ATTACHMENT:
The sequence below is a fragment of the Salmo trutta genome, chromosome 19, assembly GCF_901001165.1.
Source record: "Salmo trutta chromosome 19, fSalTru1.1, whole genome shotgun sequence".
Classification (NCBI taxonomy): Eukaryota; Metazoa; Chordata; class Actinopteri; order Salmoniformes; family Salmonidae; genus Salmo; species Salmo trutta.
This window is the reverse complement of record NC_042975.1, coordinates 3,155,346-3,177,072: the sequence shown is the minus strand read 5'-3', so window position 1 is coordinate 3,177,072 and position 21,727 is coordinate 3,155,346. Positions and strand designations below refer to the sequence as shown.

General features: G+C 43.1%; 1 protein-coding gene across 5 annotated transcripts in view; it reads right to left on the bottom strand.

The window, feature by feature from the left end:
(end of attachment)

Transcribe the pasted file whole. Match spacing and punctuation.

The sequence below is a fragment of the Salmo trutta genome, chromosome 19, assembly GCF_901001165.1.
Source record: "Salmo trutta chromosome 19, fSalTru1.1, whole genome shotgun sequence".
Classification (NCBI taxonomy): Eukaryota; Metazoa; Chordata; class Actinopteri; order Salmoniformes; family Salmonidae; genus Salmo; species Salmo trutta.
This window is the reverse complement of record NC_042975.1, coordinates 3,155,346-3,177,072: the sequence shown is the minus strand read 5'-3', so window position 1 is coordinate 3,177,072 and position 21,727 is coordinate 3,155,346. Positions and strand designations below refer to the sequence as shown.

General features: G+C 43.1%; 1 protein-coding gene across 5 annotated transcripts in view; it reads right to left on the bottom strand.

The window, feature by feature from the left end: